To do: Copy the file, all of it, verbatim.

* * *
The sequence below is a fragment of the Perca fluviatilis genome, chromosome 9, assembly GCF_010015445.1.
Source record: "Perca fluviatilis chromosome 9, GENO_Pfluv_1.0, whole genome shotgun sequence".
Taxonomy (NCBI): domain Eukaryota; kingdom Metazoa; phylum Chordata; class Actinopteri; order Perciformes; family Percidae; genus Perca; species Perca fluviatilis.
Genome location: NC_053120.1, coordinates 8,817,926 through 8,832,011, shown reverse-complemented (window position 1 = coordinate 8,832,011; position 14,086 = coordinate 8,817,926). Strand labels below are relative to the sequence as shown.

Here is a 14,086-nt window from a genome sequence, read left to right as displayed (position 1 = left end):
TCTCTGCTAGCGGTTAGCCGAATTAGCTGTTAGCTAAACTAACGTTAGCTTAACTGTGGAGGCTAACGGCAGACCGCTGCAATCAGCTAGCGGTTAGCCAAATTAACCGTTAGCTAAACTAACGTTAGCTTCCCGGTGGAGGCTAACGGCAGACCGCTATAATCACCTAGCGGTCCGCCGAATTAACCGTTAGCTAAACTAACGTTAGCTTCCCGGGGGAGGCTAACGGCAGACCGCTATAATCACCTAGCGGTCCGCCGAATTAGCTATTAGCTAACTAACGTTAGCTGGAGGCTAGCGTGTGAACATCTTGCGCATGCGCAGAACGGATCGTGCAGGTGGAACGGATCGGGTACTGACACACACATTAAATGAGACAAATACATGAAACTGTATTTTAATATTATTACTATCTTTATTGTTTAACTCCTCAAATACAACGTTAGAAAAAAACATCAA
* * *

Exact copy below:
The sequence below is a fragment of the Perca fluviatilis genome, chromosome 9, assembly GCF_010015445.1.
Source record: "Perca fluviatilis chromosome 9, GENO_Pfluv_1.0, whole genome shotgun sequence".
Taxonomy (NCBI): domain Eukaryota; kingdom Metazoa; phylum Chordata; class Actinopteri; order Perciformes; family Percidae; genus Perca; species Perca fluviatilis.
Genome location: NC_053120.1, coordinates 8,817,926 through 8,832,011, shown reverse-complemented (window position 1 = coordinate 8,832,011; position 14,086 = coordinate 8,817,926). Strand labels below are relative to the sequence as shown.

Here is a 14,086-nt window from a genome sequence, read left to right as displayed (position 1 = left end):
TCTCTGCTAGCGGTTAGCCGAATTAGCTGTTAGCTAAACTAACGTTAGCTTAACTGTGGAGGCTAACGGCAGACCGCTGCAATCAGCTAGCGGTTAGCCAAATTAACCGTTAGCTAAACTAACGTTAGCTTCCCGGTGGAGGCTAACGGCAGACCGCTATAATCACCTAGCGGTCCGCCGAATTAACCGTTAGCTAAACTAACGTTAGCTTCCCGGGGGAGGCTAACGGCAGACCGCTATAATCACCTAGCGGTCCGCCGAATTAGCTATTAGCTAACTAACGTTAGCTGGAGGCTAGCGTGTGAACATCTTGCGCATGCGCAGAACGGATCGTGCAGGTGGAACGGATCGGGTACTGACACACACATTAAATGAGACAAATACATGAAACTGTATTTTAATATTATTACTATCTTTATTGTTTAACTCCTCAAATACAACGTTAGAAAAAAACATCAA